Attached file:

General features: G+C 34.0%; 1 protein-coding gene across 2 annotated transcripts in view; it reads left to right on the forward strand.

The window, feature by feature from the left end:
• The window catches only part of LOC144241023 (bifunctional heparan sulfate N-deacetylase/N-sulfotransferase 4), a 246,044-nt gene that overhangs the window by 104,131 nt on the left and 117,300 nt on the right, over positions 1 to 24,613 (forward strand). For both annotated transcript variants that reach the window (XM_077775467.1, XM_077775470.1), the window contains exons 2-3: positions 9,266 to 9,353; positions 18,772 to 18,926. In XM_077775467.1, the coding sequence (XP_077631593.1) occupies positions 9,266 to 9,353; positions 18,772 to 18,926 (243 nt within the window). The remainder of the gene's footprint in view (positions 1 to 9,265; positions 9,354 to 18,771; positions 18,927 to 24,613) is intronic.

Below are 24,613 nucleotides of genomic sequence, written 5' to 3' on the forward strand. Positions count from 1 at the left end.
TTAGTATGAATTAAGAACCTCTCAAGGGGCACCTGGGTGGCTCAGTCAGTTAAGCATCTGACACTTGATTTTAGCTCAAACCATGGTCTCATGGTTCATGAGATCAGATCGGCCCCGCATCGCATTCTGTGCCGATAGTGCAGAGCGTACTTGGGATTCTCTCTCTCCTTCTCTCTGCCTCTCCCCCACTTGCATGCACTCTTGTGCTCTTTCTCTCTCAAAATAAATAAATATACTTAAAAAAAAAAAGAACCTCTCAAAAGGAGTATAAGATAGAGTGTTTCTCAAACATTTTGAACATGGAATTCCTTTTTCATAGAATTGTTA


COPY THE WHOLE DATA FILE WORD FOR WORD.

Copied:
General features: G+C 34.0%; 1 protein-coding gene across 2 annotated transcripts in view; it reads left to right on the forward strand.

The window, feature by feature from the left end:
• The window catches only part of LOC144241023 (bifunctional heparan sulfate N-deacetylase/N-sulfotransferase 4), a 246,044-nt gene that overhangs the window by 104,131 nt on the left and 117,300 nt on the right, over positions 1 to 24,613 (forward strand). For both annotated transcript variants that reach the window (XM_077775467.1, XM_077775470.1), the window contains exons 2-3: positions 9,266 to 9,353; positions 18,772 to 18,926. In XM_077775467.1, the coding sequence (XP_077631593.1) occupies positions 9,266 to 9,353; positions 18,772 to 18,926 (243 nt within the window). The remainder of the gene's footprint in view (positions 1 to 9,265; positions 9,354 to 18,771; positions 18,927 to 24,613) is intronic.

Below are 24,613 nucleotides of genomic sequence, written 5' to 3' on the forward strand. Positions count from 1 at the left end.
TTAGTATGAATTAAGAACCTCTCAAGGGGCACCTGGGTGGCTCAGTCAGTTAAGCATCTGACACTTGATTTTAGCTCAAACCATGGTCTCATGGTTCATGAGATCAGATCGGCCCCGCATCGCATTCTGTGCCGATAGTGCAGAGCGTACTTGGGATTCTCTCTCTCCTTCTCTCTGCCTCTCCCCCACTTGCATGCACTCTTGTGCTCTTTCTCTCTCAAAATAAATAAATATACTTAAAAAAAAAAAGAACCTCTCAAAAGGAGTATAAGATAGAGTGTTTCTCAAACATTTTGAACATGGAATTCCTTTTTCATAGAATTGTTA